Experiencing God through caring for cancer patients

I heard a lot about how bad cancer could be but I had been living with an ill-based confidence that it would never happen to me. That was until I experienced it, firsthand, as a recent convert, 15 years ago, when it struck home showing how devastating and fearsome cancer was!

With gratitude to our Lord for His healing, after surgery and in less than 4 months after the ominous discovery, my cancer episode was behind me. From then on, other than the continual yearly monitoring, I can almost keep my mind off it. However, deep inside I yearned to understand and experience the omnipresence of our loving God. I knew my motive may not be for any higher purpose other than to be convinced that at my final physical bodily struggle my loving Lord will still be there with me. Though, admittedly I also wanted to learn to care and concern for people who are in need!

For more than 10 years I did not take any action on what I yearn for until a little over two years ago when my wife and I were so moved together to join the Herald Cancer Care Ministry as volunteers. We did not have any agenda, not even specific goals other than the hope of experiencing His omnipresent love even in the darkest shroud of cancer.

Now, more than two years later my wife and I are delighted to report that we have been blessed to experience and learn much more than what we ever hoped for. Furthermore, taking the approach of losing my self and just focusing on the care receiver with hope but no agenda or goals allowing God to do wonder is utmost fulfilling and also assuring!

Let me highlight what my wife and I experienced as a team in our caring for the first cancer patient and his wife.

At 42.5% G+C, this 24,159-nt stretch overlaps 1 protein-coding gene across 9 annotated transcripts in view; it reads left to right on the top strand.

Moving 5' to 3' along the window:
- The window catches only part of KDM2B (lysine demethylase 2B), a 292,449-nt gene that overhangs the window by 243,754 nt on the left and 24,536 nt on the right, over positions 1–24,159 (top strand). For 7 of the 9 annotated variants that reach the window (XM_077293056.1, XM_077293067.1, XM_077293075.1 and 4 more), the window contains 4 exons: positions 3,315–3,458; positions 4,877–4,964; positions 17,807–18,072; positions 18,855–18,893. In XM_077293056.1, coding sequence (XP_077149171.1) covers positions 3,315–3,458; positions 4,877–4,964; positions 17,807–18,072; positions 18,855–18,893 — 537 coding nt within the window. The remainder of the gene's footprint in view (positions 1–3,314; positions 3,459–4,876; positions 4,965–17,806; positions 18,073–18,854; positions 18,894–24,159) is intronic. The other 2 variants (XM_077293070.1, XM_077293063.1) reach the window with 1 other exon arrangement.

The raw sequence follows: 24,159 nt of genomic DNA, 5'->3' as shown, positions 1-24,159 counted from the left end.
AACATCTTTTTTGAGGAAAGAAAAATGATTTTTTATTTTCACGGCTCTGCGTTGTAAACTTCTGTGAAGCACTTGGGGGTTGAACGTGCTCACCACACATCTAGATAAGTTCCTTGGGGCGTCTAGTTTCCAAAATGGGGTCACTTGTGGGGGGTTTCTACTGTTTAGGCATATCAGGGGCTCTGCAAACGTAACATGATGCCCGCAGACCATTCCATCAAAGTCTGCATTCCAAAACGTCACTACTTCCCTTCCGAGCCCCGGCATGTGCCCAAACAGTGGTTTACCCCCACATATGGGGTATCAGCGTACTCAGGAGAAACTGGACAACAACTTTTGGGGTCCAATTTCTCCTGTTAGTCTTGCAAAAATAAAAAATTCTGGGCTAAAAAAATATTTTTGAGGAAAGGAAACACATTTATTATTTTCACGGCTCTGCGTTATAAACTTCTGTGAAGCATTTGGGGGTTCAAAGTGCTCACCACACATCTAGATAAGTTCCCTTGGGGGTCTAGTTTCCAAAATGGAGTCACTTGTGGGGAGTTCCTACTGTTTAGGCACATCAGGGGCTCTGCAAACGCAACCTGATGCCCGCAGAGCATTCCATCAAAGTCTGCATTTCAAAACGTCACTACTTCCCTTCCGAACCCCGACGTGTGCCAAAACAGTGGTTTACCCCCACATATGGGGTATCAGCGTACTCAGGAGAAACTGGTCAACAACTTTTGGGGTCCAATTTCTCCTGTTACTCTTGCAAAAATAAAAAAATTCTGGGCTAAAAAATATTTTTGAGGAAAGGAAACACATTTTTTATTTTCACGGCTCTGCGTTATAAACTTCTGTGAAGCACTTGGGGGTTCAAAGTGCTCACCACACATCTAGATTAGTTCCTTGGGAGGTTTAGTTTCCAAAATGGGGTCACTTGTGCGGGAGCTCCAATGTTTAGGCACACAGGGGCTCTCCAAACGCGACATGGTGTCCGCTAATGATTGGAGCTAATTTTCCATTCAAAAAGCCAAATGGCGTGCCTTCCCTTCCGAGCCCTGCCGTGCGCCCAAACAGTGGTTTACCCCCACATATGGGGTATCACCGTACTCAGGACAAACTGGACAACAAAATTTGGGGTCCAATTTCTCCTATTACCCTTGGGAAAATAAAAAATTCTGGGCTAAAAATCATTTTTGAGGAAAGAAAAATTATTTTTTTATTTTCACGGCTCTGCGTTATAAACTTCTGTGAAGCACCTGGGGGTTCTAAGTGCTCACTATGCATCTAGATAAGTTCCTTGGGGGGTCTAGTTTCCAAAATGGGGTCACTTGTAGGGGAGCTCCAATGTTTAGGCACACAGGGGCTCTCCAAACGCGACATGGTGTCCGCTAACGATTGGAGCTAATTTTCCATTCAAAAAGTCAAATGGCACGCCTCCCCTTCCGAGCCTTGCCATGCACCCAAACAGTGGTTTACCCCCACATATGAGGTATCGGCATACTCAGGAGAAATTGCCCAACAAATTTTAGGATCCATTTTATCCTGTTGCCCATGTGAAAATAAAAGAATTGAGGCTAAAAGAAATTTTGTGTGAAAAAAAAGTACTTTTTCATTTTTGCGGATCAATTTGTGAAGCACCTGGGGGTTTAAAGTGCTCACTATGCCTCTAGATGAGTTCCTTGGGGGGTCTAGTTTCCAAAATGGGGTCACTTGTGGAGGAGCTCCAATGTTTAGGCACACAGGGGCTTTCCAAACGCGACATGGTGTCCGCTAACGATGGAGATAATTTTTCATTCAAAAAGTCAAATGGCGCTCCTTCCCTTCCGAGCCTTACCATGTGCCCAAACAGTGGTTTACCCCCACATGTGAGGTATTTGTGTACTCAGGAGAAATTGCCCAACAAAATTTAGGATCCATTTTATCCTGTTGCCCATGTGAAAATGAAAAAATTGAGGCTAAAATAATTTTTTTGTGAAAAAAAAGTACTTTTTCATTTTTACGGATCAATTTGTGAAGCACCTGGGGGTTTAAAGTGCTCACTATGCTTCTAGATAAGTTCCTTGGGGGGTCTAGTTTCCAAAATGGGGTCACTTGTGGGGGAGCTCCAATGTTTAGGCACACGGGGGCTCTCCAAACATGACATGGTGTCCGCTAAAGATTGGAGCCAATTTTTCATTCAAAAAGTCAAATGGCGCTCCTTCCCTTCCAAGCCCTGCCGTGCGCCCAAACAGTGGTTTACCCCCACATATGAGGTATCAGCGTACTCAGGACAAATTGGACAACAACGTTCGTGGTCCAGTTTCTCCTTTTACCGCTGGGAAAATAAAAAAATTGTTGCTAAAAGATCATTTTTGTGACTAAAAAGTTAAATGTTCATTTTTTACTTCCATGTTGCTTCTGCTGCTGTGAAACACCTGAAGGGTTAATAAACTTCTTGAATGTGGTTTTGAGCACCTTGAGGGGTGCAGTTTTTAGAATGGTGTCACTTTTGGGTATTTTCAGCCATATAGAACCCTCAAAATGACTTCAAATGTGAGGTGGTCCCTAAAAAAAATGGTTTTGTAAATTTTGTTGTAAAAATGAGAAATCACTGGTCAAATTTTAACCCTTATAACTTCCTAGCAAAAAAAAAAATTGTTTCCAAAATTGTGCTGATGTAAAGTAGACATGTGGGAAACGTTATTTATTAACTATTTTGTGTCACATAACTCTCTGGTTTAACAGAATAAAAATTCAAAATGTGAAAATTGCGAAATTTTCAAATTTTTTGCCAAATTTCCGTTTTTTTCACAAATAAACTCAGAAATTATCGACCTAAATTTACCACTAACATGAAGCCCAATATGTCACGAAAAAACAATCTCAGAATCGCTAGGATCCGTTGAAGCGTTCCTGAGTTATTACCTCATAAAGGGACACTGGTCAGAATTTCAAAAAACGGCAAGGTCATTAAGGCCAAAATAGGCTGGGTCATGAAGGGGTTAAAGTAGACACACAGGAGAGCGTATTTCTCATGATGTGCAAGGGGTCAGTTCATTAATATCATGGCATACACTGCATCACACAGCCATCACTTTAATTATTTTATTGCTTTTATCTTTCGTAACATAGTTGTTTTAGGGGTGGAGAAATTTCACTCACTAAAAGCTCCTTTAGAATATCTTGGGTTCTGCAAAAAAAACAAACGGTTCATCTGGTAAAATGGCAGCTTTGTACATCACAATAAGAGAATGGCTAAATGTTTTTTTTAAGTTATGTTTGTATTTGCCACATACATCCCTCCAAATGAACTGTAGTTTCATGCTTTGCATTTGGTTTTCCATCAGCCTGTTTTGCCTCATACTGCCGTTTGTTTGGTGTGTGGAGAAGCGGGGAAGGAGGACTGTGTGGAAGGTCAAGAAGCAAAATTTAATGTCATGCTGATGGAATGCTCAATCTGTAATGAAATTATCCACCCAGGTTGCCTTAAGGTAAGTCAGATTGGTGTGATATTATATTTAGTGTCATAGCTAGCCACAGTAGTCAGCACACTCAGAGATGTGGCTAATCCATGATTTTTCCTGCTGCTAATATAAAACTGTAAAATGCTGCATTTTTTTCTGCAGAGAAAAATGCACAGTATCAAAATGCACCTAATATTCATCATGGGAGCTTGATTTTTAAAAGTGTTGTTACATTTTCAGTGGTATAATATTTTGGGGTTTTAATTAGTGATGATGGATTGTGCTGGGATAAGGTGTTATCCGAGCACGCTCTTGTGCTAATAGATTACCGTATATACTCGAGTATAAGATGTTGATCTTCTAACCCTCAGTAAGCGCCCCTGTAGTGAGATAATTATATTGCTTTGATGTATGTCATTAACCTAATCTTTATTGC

When we were assigned our first care receiver he was already diagnosed and confirmed by second opinions as having terminal cancer with very grim prognosis and estimated to have only about 6 months to live. My wife and I knew nothing about cancer other than the little bit on what I went through many years ago; we were, and even now, not counselors and we had not been known to have the gift of prayer either. In other words, we did not have much to offer.

My wife and I visited together the care receivers regularly. I focused on the husband, who was with cancer, and my wife on his wife, in separate rooms.

From our first visit to the very last one, we just prayed to our Lord that no matter how grim the situation might be, His presence be felt by the care receiver, his family and us. We also prayed for our Lord to use us to communicate to the care receiver and his family members. Each time without any agenda or goal but only with hope, we went for the first visit and all subsequent ones up to the one on the day that he passed away. During these 11 months we established wonderful friendship; he reconciled with his family and with God; he accepted Christ again renewing his faith on our Lord; he recognized that God has been blessing him all of his life during his heydays when he was young and felt successful in his career as well as when he was in the darkest time of his life suffering from terminal cancer; he acquired peace towards ending his earthly sojourn and onward to his eternal life;

Though we felt very sad and our tears shed as our friend passed away, we have peace and joy knowing that our friend truly felt God has been with him and he ended his earthly sojourn well!